US 3525086 A
Description (OCR text may contain errors)
' Aug. 18, 1970 A. LICHOWSKY STORAGE SYSTEM EMPLOYING MAGNETIC TAPE CARTRIDGES Filed May 31, 1966 6 Sheets-Sheet l INVENTOR.
Aug. 18, 1970 A. LICHOWSKY STORAGE SYSTEM EMPLOYING MAGNETIC TAPE CARTRIDGES Filed May 31, 1966 6 Sheets-Sheet 2 w m m 0 mm 0 o WU 3 M 4 n o o M o n M llllll II p g l i 6 :1
m o o A. LICHOWSKY Aug. 18, 1970 STORAGE SYSTEM EMPLOYING MAGNETIC TAPE CARTRIDGES 6 Sheets-Sheet 15 Filed May 31, 1966 INVENTOR. 451mm 1.1 cv/owsky 1 f 11 Arron/:7
Aug. 18, 1970 A. LICHOWSKY STORAGE SYSTEM EMPLOYING MAGNETIC TAPE CARTRIDGES Filed May 51, 1956 6 Sheets-Sheet 4 TOR. 10/0 wskv N E V. I M ,4 4 4 6. M l l h l ullhnh "K M/ wul hl hu hufln Y1 a B 49 M H. 1 1 o w )Mu 1970 v i A. LICHOWSKY 3,525,086
STORAGE SYSTEM EMPLOYING MAGNETIC TAPE CARTRIDGES Filed May 51. 1966 6 Sheets-Sheet 5 IN VENTOR. fiBRfl/MM L ICHO wsk v Arron/5y United States Patent US. Cl. 340-1741 6 Claims ABSTRACT OF THE DISCLOSURE A plurality of tape magazines are located on a ferris wheel like structure. A read-write station adjacent, to this structure is common to all magazines and includes transducer means continuously driven along a circular path lying in a plane. In response to an input address, the ferris wheel like structure is rotated until a particular one of the magazines is moved into operative relationship with the read-write station. A vacuum system at the readwrite station thereupon removes a loop of tape from the magazine and places a portion of the loop in a plane parallel and immediately adjacent to the plane in which the transducer is driven. I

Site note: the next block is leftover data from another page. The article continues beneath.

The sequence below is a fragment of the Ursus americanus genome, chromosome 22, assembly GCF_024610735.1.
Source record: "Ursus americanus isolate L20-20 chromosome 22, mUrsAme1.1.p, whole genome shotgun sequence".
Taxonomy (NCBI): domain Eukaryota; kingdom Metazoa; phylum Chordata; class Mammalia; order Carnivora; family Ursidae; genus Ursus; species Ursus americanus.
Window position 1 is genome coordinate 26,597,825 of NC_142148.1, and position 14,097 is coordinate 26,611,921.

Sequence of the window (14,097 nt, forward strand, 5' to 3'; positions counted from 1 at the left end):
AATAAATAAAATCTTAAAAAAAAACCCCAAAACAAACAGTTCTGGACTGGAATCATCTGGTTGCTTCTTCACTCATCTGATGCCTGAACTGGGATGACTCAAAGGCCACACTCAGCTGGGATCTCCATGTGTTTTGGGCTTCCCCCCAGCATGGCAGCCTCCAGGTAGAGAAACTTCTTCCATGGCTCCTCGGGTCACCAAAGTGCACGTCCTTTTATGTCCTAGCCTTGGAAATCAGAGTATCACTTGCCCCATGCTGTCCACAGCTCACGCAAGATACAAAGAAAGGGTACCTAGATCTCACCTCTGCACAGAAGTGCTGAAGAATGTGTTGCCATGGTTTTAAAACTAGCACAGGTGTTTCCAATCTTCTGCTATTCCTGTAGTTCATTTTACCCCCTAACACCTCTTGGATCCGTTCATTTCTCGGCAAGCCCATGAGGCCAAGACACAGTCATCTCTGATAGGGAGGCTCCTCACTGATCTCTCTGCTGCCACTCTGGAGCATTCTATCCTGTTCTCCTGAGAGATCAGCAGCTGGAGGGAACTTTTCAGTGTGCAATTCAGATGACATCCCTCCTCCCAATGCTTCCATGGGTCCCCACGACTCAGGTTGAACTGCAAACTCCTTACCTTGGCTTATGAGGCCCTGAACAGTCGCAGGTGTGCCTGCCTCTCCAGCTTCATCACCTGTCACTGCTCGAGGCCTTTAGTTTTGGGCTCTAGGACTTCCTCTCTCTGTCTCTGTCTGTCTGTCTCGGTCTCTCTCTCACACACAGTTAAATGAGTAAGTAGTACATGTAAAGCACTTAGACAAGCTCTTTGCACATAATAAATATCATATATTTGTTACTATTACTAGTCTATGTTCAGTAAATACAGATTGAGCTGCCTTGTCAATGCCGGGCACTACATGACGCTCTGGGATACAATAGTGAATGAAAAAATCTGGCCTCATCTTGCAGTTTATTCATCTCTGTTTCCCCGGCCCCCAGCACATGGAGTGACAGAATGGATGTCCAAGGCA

This invention relates to a new and improved, large capacity storage system for binary, video or other information. More particularly, the invention relates to a system employing a plurality of lengths of storage medium such as magnetic tapes.